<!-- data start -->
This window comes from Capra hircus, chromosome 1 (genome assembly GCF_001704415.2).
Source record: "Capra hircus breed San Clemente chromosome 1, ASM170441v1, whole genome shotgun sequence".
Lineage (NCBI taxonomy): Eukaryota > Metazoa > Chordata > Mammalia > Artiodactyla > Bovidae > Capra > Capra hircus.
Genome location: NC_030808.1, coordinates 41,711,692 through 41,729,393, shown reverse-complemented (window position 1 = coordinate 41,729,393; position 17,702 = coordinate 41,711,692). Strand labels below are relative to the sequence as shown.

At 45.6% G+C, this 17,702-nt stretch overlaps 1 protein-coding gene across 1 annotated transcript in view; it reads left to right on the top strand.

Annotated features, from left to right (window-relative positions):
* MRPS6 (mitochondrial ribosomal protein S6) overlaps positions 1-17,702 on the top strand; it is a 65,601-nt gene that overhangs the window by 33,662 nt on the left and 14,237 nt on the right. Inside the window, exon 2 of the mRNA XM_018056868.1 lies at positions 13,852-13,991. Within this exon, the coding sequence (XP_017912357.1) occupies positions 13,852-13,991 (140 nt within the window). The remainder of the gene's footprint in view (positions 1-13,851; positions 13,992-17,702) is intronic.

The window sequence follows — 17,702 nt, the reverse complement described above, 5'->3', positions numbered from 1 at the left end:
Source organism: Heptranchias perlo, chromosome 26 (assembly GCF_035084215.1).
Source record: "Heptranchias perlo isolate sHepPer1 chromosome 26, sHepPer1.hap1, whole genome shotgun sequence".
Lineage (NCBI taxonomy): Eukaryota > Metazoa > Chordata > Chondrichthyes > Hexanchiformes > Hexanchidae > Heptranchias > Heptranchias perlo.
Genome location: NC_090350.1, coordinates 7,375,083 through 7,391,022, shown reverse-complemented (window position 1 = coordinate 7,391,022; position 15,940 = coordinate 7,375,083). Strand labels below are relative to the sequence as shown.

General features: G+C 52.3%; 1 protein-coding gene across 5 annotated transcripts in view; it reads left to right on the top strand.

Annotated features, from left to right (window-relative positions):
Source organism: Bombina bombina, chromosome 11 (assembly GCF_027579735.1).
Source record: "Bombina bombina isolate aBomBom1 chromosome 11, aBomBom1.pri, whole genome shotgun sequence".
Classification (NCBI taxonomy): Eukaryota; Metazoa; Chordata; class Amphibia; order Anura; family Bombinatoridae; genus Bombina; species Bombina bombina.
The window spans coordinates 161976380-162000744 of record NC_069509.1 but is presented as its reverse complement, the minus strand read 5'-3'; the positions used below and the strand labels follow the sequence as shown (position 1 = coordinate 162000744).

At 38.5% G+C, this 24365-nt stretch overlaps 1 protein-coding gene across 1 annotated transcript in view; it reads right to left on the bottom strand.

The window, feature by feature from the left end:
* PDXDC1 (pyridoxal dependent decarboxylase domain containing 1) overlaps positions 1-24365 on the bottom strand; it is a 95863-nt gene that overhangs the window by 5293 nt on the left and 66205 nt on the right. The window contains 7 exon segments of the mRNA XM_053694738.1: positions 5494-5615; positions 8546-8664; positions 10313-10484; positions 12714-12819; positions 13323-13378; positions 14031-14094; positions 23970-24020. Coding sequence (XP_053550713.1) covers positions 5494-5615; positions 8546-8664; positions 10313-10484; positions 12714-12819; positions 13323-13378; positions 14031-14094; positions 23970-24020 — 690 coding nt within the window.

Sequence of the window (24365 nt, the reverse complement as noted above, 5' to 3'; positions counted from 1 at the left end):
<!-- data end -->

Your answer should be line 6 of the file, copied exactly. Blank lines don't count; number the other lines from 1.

Annotated features, from left to right (window-relative positions):